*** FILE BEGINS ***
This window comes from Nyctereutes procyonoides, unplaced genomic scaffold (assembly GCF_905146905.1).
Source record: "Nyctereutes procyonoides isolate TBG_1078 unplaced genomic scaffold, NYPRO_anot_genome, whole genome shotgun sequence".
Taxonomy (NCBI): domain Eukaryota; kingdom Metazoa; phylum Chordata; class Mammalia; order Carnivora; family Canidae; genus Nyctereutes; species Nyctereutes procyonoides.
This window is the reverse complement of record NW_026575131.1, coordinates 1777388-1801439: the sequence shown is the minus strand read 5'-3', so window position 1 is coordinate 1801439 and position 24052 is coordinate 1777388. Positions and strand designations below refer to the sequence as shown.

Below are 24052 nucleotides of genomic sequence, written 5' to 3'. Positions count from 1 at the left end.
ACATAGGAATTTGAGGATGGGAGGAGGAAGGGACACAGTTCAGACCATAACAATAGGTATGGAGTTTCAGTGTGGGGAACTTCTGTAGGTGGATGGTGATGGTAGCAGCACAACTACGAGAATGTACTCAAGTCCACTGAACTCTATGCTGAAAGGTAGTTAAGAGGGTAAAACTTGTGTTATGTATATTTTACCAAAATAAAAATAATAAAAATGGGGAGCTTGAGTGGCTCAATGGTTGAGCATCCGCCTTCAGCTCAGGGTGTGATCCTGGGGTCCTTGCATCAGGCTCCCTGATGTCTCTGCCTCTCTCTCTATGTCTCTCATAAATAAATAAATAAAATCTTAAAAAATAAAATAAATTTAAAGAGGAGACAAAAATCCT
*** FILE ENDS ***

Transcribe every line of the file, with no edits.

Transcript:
This window comes from Nyctereutes procyonoides, unplaced genomic scaffold (assembly GCF_905146905.1).
Source record: "Nyctereutes procyonoides isolate TBG_1078 unplaced genomic scaffold, NYPRO_anot_genome, whole genome shotgun sequence".
Taxonomy (NCBI): domain Eukaryota; kingdom Metazoa; phylum Chordata; class Mammalia; order Carnivora; family Canidae; genus Nyctereutes; species Nyctereutes procyonoides.
This window is the reverse complement of record NW_026575131.1, coordinates 1777388-1801439: the sequence shown is the minus strand read 5'-3', so window position 1 is coordinate 1801439 and position 24052 is coordinate 1777388. Positions and strand designations below refer to the sequence as shown.

Below are 24052 nucleotides of genomic sequence, written 5' to 3'. Positions count from 1 at the left end.
ACATAGGAATTTGAGGATGGGAGGAGGAAGGGACACAGTTCAGACCATAACAATAGGTATGGAGTTTCAGTGTGGGGAACTTCTGTAGGTGGATGGTGATGGTAGCAGCACAACTACGAGAATGTACTCAAGTCCACTGAACTCTATGCTGAAAGGTAGTTAAGAGGGTAAAACTTGTGTTATGTATATTTTACCAAAATAAAAATAATAAAAATGGGGAGCTTGAGTGGCTCAATGGTTGAGCATCCGCCTTCAGCTCAGGGTGTGATCCTGGGGTCCTTGCATCAGGCTCCCTGATGTCTCTGCCTCTCTCTCTATGTCTCTCATAAATAAATAAATAAAATCTTAAAAAATAAAATAAATTTAAAGAGGAGACAAAAATCCT